In sum, the critical points are these: realistic, not discounted, basic planning fees; a clear separation between planning and execution; and offering lots of options to clients.
Jay Rabinowitz, vice-president and manager for financial planning services at Merrill Lynch, offers another perspective: ``Just because a firm made money [from a commission], that doesn't mean the client was done a disservice.''
He is in charge of the Pathfinder Financial Service, Merrill's entry into the (relatively) mass-market financial planning field. For $250, the client gets a questionnaire to fill out, with help, if needed, from a real live human planner, reachable by a toll-free number in New York. The client sends it in, and a Merrill Lynch planner maps out a strategy; then a second planner reviews it.
The plan gets sent back to the client, who is then ``encouraged,'' Mr. Rabinowitz says, to review it with a broker for suggestions on how to use it.
There's no requirement that anyone be a Merrill Lynch client to avail himself of Pathfinder. ``What I anticipate happening is that we get some additional business'' from Pathfinder clients who go to Merrill Lynch brokers to carry out suggestions from their plans.
He hesitates to call the Pathfinder program a ``profit center'' but says instead, ``It works on a self-sustaining basis.'' He notes that the planners who work on the program are salaried; they are not brokers on commission. He further notes that a full-service brokerage like Merrill Lynch handles such a broad range of investments that a client is less likely to get steered toward something just because that's what the broker has for sale.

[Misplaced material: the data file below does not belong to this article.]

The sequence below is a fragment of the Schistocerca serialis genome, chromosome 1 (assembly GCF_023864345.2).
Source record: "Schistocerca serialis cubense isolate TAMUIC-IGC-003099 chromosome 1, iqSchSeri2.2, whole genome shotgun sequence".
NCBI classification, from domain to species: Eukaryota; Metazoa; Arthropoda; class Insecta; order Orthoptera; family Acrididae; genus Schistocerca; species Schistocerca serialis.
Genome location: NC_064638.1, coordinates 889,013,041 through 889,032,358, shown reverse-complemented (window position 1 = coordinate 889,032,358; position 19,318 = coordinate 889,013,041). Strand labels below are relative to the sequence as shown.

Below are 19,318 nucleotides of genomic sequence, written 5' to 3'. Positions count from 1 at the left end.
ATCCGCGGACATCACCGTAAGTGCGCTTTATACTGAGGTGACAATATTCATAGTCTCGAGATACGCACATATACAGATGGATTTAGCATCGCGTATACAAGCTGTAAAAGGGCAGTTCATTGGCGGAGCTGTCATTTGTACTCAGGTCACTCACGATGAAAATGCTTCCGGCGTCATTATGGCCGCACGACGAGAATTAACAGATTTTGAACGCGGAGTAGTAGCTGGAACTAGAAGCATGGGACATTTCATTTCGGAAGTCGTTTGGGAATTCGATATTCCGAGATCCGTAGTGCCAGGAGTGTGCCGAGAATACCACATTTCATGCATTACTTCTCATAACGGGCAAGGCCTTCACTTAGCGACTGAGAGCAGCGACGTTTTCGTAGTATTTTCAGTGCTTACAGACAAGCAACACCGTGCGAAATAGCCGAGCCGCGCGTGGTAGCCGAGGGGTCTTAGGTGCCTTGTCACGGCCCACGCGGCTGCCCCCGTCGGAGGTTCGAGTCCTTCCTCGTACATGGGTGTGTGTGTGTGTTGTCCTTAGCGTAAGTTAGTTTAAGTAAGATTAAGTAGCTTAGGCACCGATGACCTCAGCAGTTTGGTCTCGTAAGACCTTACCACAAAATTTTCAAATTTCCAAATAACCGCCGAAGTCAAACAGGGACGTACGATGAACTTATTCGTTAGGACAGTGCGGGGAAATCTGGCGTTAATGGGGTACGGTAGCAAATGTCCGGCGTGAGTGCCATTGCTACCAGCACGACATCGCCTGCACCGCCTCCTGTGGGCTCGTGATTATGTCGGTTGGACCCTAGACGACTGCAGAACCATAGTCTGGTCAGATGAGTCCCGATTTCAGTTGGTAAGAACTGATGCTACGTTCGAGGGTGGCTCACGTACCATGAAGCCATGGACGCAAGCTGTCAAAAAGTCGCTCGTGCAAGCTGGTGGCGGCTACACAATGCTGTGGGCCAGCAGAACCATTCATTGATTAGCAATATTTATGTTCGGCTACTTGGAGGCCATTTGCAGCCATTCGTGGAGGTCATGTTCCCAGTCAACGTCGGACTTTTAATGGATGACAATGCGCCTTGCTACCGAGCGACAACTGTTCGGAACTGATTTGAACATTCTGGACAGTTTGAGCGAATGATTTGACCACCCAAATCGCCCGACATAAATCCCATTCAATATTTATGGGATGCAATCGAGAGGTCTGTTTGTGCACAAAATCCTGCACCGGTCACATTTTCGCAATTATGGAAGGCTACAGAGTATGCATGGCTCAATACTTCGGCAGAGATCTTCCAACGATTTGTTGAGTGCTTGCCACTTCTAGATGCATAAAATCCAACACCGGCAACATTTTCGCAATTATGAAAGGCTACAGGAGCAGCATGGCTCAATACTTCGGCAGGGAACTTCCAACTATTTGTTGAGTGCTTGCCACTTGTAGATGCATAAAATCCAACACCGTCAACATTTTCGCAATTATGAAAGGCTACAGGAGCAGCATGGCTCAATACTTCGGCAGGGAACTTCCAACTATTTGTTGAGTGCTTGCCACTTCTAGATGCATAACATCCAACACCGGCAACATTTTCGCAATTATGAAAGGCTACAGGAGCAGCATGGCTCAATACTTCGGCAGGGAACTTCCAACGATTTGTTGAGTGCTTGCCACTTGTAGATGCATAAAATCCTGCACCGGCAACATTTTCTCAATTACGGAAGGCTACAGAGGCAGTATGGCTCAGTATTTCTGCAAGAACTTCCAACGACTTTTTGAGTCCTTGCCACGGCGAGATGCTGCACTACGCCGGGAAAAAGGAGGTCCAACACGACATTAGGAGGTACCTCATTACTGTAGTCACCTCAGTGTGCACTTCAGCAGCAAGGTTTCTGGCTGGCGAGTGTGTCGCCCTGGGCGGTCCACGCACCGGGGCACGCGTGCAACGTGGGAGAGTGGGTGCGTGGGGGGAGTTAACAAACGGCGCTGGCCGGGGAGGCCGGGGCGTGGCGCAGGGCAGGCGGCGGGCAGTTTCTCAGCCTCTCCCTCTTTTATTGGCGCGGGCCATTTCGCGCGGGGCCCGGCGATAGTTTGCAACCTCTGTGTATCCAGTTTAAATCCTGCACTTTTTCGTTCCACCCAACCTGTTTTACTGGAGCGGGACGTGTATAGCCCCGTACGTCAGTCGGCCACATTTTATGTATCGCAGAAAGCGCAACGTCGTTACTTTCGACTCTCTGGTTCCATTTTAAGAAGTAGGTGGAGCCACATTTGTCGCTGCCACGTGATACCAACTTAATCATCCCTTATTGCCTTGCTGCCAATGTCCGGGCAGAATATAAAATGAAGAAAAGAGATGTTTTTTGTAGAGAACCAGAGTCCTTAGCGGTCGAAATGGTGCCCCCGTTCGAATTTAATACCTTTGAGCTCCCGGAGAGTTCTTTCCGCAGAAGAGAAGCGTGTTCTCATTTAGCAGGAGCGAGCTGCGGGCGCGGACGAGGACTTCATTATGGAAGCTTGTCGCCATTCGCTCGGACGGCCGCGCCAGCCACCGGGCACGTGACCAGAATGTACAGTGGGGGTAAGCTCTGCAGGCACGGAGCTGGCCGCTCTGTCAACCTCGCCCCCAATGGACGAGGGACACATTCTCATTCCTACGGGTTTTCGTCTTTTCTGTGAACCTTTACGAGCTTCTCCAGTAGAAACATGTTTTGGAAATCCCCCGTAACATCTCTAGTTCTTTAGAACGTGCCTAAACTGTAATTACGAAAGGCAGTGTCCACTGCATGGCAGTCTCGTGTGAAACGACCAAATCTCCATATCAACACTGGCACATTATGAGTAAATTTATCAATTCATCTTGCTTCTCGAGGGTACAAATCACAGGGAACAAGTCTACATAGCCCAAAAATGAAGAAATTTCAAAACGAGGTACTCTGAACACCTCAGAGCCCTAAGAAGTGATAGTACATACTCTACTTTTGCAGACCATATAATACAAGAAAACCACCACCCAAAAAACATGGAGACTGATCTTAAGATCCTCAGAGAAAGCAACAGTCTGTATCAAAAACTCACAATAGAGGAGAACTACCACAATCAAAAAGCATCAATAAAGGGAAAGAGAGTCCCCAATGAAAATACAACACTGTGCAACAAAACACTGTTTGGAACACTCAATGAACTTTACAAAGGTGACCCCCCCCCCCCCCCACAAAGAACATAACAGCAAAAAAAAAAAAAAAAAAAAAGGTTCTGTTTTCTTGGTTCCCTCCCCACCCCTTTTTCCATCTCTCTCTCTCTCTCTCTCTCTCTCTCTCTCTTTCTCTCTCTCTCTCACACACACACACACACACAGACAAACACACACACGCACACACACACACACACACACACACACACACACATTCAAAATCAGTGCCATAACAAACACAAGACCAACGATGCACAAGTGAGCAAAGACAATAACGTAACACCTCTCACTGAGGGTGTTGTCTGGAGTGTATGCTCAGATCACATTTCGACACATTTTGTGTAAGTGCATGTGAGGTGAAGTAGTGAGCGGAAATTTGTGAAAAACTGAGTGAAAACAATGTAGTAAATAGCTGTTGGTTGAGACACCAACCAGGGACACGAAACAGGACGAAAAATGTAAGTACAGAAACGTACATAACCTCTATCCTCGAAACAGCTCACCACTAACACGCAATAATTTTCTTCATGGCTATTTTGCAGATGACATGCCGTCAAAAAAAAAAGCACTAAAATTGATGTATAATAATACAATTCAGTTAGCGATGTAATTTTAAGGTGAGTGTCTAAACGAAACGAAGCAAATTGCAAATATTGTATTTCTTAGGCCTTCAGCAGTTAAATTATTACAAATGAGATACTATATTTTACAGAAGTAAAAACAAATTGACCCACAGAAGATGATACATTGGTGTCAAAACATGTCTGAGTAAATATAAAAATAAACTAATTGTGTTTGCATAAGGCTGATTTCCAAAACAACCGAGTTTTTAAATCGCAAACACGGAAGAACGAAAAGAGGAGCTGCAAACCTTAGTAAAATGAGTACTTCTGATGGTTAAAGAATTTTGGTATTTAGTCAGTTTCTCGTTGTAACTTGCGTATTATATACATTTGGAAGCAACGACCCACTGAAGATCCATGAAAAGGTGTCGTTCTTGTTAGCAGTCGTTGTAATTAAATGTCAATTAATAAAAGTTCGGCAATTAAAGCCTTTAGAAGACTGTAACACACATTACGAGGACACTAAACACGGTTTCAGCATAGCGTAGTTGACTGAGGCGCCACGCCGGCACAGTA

Rabinowitz acknowledges a need to ``watch out for selling pitches'' in the financial planning area, but observes, ``From my reading, this whole concept [the debate over fees vs. commissions] has been painted with too broad a brush.''
But another financial planner, who works in a regional office of a Wall Street firm and works only for commissions, concedes privately that he would be more comfortable working on a combination of fee and commissions.
``Even a nominal fee would enhance the planner's credibility and make the client more comfortable.'' As it is, he appreciates that by working on commission, he has more incentive to nudge the client into following his financial plan.
He says he finds the commissions he earns in connection with financial planning compare with what other brokers earn ``dialing for dollars'' in the traditional way, making a lot of cold calls. ``And this is so much more satisfying.'' He also observes that much of his business is referrals from other clients -- who presumably wouldn't be making referrals if they felt they were getting rooked.
But still, he feels, the planning itself shouldn't be a total freebie. ``What other professional do you know that you can take a lot of time from and get a lot of service from without writing a check?''